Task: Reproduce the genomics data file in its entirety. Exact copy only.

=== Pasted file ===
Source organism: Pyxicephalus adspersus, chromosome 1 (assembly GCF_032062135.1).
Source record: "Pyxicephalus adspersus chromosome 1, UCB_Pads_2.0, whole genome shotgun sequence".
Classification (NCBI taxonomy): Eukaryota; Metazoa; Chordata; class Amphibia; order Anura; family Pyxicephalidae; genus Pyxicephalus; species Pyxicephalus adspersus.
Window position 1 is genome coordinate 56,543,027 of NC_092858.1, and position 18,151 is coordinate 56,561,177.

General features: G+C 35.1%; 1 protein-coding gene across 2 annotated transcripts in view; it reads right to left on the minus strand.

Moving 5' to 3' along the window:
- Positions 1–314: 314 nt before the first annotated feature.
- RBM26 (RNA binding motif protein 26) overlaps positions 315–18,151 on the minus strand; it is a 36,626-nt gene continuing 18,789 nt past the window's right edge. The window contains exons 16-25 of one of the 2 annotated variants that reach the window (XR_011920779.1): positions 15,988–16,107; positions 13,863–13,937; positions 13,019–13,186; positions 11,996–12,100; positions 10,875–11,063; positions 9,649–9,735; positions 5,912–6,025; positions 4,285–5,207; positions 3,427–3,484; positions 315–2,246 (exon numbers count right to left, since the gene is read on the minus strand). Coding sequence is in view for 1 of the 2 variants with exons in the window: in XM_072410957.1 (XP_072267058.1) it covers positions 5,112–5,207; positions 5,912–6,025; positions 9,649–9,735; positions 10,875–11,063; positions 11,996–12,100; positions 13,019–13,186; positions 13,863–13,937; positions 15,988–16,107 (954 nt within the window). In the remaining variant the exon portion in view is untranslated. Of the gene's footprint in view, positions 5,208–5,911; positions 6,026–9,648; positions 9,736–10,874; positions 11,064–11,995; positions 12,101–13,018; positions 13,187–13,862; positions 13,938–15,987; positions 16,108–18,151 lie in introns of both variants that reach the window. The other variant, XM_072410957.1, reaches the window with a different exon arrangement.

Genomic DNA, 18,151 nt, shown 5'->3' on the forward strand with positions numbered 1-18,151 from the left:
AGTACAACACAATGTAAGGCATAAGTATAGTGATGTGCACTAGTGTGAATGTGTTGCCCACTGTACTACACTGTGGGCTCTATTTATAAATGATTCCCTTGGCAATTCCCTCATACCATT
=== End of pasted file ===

Source organism: Pyxicephalus adspersus, chromosome 1 (assembly GCF_032062135.1).
Source record: "Pyxicephalus adspersus chromosome 1, UCB_Pads_2.0, whole genome shotgun sequence".
Classification (NCBI taxonomy): Eukaryota; Metazoa; Chordata; class Amphibia; order Anura; family Pyxicephalidae; genus Pyxicephalus; species Pyxicephalus adspersus.
Window position 1 is genome coordinate 56,543,027 of NC_092858.1, and position 18,151 is coordinate 56,561,177.

General features: G+C 35.1%; 1 protein-coding gene across 2 annotated transcripts in view; it reads right to left on the minus strand.

Moving 5' to 3' along the window:
- Positions 1–314: 314 nt before the first annotated feature.
- RBM26 (RNA binding motif protein 26) overlaps positions 315–18,151 on the minus strand; it is a 36,626-nt gene continuing 18,789 nt past the window's right edge. The window contains exons 16-25 of one of the 2 annotated variants that reach the window (XR_011920779.1): positions 15,988–16,107; positions 13,863–13,937; positions 13,019–13,186; positions 11,996–12,100; positions 10,875–11,063; positions 9,649–9,735; positions 5,912–6,025; positions 4,285–5,207; positions 3,427–3,484; positions 315–2,246 (exon numbers count right to left, since the gene is read on the minus strand). Coding sequence is in view for 1 of the 2 variants with exons in the window: in XM_072410957.1 (XP_072267058.1) it covers positions 5,112–5,207; positions 5,912–6,025; positions 9,649–9,735; positions 10,875–11,063; positions 11,996–12,100; positions 13,019–13,186; positions 13,863–13,937; positions 15,988–16,107 (954 nt within the window). In the remaining variant the exon portion in view is untranslated. Of the gene's footprint in view, positions 5,208–5,911; positions 6,026–9,648; positions 9,736–10,874; positions 11,064–11,995; positions 12,101–13,018; positions 13,187–13,862; positions 13,938–15,987; positions 16,108–18,151 lie in introns of both variants that reach the window. The other variant, XM_072410957.1, reaches the window with a different exon arrangement.

Genomic DNA, 18,151 nt, shown 5'->3' on the forward strand with positions numbered 1-18,151 from the left:
AGTACAACACAATGTAAGGCATAAGTATAGTGATGTGCACTAGTGTGAATGTGTTGCCCACTGTACTACACTGTGGGCTCTATTTATAAATGATTCCCTTGGCAATTCCCTCATACCATT